Originally posted Feb. 28, 2013, at Church Outloud. Republished with permission of the author.
I once had someone question the Absolution offered at the end of the Confession of Sins. She said, “I don’t need someone to forgive my sins. God does that.”
Leonard Cohen wrote these lines in a song titled “That Don’t Make It Junk.”
“I know that I’m forgiven,
But I don’t know how I know
I don’t trust my inner feelings
Inner feelings come and go”
(“Ten New Songs”)
Of course God forgives sins, but without someone to declare that forgiveness to me, my forgiveness becomes an internal phenomenon — a product of my inner feelings, which change more often than the weather. Worse, forgiveness becomes something I do for myself.
We have a tendency to make faith largely a private, internal matter. And yes, our relationship to God is highly personal, deeply intimate indeed. But God is more than the private relationship God and I have.
An important part of my intimate relationship with God is the way it drives me to engage the world. My relationship with God compels me to enter into relationship with others. And God may address my heart not only through an internal voice, but in spoken word that enters through my ear. A word that originates from outside of me, beyond my control. A word spoken that draws me into it.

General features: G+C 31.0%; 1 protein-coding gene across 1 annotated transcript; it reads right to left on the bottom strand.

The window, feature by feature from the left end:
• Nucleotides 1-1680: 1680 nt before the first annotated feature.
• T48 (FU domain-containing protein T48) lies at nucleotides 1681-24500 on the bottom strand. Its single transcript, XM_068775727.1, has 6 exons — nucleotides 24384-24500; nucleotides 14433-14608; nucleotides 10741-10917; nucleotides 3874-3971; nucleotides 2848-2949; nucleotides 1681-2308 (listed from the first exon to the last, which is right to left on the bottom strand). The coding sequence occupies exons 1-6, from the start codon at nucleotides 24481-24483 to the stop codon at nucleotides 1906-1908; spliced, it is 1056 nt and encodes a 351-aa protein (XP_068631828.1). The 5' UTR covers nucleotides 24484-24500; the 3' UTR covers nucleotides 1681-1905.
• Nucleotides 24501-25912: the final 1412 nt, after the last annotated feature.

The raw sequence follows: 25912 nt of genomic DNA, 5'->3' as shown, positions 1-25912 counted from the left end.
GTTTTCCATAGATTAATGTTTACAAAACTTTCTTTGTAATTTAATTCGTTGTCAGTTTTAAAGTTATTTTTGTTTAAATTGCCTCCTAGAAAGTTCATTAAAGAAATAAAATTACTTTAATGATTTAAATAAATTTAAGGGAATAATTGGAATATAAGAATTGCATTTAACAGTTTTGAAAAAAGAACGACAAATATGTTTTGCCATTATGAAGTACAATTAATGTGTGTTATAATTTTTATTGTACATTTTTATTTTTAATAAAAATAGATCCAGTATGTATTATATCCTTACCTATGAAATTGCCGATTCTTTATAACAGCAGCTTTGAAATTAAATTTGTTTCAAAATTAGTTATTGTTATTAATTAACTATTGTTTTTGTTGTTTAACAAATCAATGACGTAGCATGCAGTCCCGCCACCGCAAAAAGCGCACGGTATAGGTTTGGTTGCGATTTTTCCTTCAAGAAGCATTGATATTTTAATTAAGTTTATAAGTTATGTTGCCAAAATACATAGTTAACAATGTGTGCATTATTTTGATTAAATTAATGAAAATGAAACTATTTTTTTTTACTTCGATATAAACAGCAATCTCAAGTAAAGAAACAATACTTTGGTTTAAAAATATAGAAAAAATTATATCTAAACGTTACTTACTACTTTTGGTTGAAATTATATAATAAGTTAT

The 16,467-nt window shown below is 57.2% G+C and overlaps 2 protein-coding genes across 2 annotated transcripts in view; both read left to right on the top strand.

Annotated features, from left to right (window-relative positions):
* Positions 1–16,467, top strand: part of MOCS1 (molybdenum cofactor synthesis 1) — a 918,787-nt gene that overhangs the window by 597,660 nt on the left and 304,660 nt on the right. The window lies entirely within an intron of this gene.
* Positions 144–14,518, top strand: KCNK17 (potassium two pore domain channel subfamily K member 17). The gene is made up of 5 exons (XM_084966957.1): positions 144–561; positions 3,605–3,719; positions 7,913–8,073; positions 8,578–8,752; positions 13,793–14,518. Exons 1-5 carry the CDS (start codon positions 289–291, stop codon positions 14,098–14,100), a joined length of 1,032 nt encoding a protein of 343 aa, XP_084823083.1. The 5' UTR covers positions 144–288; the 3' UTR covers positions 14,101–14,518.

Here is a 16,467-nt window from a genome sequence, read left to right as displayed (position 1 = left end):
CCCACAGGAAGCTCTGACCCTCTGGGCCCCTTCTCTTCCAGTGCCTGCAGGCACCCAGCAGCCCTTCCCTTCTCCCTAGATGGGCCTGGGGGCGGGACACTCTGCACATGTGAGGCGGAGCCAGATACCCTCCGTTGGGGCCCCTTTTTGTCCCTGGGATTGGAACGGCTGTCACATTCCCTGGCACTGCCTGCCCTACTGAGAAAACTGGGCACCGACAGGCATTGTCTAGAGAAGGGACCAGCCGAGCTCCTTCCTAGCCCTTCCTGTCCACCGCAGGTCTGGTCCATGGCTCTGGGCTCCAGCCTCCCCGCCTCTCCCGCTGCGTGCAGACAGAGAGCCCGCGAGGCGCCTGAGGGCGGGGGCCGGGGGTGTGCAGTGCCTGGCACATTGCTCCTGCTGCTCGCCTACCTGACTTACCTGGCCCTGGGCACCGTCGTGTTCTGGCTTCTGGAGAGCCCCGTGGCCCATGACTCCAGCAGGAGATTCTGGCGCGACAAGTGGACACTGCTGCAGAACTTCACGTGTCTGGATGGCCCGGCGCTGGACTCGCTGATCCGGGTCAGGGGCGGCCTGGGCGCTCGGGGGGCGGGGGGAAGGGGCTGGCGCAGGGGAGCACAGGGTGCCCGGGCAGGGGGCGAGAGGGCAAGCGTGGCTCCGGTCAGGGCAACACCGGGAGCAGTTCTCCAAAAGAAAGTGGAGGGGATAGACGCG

When Absolution is pronounced by a pastor, a minister or a priest, it is pronounced on behalf of God. It draws us out of the echo chamber of our own inner feelings and into relationship with our brothers and sisters.
Martin Luther taught children to make the sign of the cross (touch your head, your heart, your left shoulder and your right shoulder) like this: “God is in my head, God is in my heart, God is on my left, and God is on my right.”
God is inside of me, and outside of me. God is not my possession as much as what and who possesses me. +
Find a link to Charles Oberkehr’s entry on the blog Church Outloud at Lutheran Blogs.